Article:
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Contraception. 2014 Jun;89(6):557-63. doi: 10.1016/j.contraception.2014.01.019. Epub 2014 Feb 1.

Do mobile family planning clinics facilitate vasectomy use in Nepal?

Author information

1
Department of Social Statistics and Demography, Centre for Global Health, Population, Poverty and Policy (GHP3), Faculty of Social & Human Sciences, University of Southampton, Southampton, United Kingdom. Electronic address: S.Padmadas@soton.ac.uk.
2
Department of Social Statistics and Demography, Centre for Global Health, Population, Poverty and Policy (GHP3), Faculty of Social & Human Sciences, University of Southampton, Southampton, United Kingdom.
3
Department of Social Policy, LSE Health, London School of Economics and Political Sciences, London, United Kingdom.
4
Institute of Population Health, University of Ottawa, Ottawa, Ontario, Canada.

Abstract

BACKGROUND:

Nepal has a distinct topography that makes reproductive health and family planning services difficult to access, particularly in remote mountain and hill regions where over a quarter of modern contraceptive users rely exclusively on vasectomy.

STUDY DESIGN:

A three-level random intercept logistic regression analysis was applied on data from the 2011 Nepal Demographic and Health Survey to investigate the extent of influence of mobile family planning clinics on the odds of a male or a female sterilization, adjusting for relevant characteristics including ecological differences and random effects. The analyses included a sample of 2014 sterilization users, considering responses from currently married women of reproductive ages.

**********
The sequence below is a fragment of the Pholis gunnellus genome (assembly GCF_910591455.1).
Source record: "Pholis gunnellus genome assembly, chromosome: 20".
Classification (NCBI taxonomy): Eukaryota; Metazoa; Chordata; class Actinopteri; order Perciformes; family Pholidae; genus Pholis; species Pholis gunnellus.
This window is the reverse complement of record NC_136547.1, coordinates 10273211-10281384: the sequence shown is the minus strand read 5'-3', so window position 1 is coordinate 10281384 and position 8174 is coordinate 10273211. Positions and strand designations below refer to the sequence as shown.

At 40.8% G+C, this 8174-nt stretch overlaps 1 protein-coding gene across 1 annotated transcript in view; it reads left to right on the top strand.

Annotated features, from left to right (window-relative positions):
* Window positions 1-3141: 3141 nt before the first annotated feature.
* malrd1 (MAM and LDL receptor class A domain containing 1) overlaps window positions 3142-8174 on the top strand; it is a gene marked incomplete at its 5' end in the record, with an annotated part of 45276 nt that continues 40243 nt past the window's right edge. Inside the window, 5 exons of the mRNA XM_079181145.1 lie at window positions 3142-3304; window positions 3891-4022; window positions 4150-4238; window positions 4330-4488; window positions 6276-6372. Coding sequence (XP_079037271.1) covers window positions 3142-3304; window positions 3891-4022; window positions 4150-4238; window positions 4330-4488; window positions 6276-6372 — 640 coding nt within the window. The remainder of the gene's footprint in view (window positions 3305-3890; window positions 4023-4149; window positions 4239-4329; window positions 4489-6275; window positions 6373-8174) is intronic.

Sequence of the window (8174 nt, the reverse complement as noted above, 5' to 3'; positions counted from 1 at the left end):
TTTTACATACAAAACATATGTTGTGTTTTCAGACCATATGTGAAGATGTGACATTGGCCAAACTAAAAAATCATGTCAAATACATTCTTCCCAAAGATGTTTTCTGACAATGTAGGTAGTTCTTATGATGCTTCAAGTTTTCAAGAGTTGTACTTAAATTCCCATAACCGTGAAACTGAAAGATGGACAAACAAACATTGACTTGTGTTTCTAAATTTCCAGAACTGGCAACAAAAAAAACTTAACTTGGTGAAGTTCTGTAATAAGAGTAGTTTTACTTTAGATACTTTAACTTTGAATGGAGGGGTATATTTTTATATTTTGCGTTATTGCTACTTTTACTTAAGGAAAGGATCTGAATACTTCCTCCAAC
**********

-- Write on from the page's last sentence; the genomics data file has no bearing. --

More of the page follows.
RESULTS:

The odds of a male sterilization were significantly higher in a mobile clinic than those in a government hospital (odds ratio, 1.65; 95% confidence interval, 1.21-2.25). The effects remained unaltered and statistically significant after adjusting for sociodemographic and clustering effects. Random effects were highly significant, which suggest the extent of heterogeneity in vasectomy use at the community and district levels. The odds of vasectomy use in mobile clinics were significantly higher among couples residing in hill and mountain regions and among those with three or more sons or those with only daughters.

CONCLUSION:

Mobile clinics significantly increase the uptake of vasectomy in hard-to-reach areas of Nepal. Reproductive health interventions should consider mobile clinics as an effective strategy to improve access to male-based modern methods and enhance gender equity in family planning.

IMPLICATIONS:

Family planning interventions in hard-to-reach communities could consider mobile clinic as an effective strategy to promote male-based modern methods. Improving access to vasectomy could substantially reduce unmet need for family planning in countries experiencing rapid fertility transition.

KEYWORDS:

Demographic and health surveys; Family planning; Mobile clinics; Nepal; South Asia; Vasectomy

[Indexed for MEDLINE]

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